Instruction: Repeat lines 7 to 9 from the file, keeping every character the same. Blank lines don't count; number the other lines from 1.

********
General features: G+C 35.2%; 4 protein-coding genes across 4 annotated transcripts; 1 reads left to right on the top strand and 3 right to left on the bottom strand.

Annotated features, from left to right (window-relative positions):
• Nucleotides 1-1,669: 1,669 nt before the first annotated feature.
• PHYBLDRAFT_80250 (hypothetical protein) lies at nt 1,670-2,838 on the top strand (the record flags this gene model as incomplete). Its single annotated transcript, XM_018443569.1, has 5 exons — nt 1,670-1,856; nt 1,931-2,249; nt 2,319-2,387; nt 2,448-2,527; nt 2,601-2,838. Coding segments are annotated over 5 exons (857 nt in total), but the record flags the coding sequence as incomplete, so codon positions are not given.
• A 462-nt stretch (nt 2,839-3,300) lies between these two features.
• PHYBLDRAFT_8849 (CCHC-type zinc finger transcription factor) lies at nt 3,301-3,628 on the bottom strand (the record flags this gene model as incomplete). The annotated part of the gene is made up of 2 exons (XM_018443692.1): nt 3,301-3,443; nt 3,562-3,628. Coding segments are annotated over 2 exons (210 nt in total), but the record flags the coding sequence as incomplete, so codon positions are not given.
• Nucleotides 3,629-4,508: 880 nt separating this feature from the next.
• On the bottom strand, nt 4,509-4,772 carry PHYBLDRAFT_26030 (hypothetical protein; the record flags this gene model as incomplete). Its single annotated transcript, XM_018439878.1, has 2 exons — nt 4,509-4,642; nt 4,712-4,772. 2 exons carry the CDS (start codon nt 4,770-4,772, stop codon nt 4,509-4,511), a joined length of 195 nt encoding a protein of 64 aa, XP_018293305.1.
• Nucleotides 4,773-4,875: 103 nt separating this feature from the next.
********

• Nucleotides 3,629-4,508: 880 nt separating this feature from the next.
• On the bottom strand, nt 4,509-4,772 carry PHYBLDRAFT_26030 (hypothetical protein; the record flags this gene model as incomplete). Its single annotated transcript, XM_018439878.1, has 2 exons — nt 4,509-4,642; nt 4,712-4,772. 2 exons carry the CDS (start codon nt 4,770-4,772, stop codon nt 4,509-4,511), a joined length of 195 nt encoding a protein of 64 aa, XP_018293305.1.
• Nucleotides 4,773-4,875: 103 nt separating this feature from the next.